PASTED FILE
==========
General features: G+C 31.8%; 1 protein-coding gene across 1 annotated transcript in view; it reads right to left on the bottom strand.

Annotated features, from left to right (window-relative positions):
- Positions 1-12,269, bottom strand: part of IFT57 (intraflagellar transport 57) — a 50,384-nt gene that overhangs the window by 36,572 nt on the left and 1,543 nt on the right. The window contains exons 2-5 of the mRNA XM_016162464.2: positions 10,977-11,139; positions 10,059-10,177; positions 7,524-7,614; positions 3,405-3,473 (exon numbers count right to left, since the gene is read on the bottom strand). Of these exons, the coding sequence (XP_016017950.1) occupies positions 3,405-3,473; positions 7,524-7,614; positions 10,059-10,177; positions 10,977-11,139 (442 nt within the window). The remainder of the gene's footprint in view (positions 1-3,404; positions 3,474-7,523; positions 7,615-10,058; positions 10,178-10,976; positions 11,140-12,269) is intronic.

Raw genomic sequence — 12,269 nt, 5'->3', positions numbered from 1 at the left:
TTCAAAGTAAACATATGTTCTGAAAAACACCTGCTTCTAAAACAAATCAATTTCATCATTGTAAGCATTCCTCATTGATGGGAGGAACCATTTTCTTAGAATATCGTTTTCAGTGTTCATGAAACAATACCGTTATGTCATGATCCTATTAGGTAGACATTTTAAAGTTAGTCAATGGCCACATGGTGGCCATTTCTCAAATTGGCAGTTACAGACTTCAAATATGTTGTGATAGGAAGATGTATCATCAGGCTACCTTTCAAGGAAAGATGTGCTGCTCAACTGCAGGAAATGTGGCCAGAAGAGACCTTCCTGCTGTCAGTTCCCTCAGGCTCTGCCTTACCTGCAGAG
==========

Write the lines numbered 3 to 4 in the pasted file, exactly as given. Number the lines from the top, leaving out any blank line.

- Positions 1-12,269, bottom strand: part of IFT57 (intraflagellar transport 57) — a 50,384-nt gene that overhangs the window by 36,572 nt on the left and 1,543 nt on the right. The window contains exons 2-5 of the mRNA XM_016162464.2: positions 10,977-11,139; positions 10,059-10,177; positions 7,524-7,614; positions 3,405-3,473 (exon numbers count right to left, since the gene is read on the bottom strand). Of these exons, the coding sequence (XP_016017950.1) occupies positions 3,405-3,473; positions 7,524-7,614; positions 10,059-10,177; positions 10,977-11,139 (442 nt within the window). The remainder of the gene's footprint in view (positions 1-3,404; positions 3,474-7,523; positions 7,615-10,058; positions 10,178-10,976; positions 11,140-12,269) is intronic.

Raw genomic sequence — 12,269 nt, 5'->3', positions numbered from 1 at the left: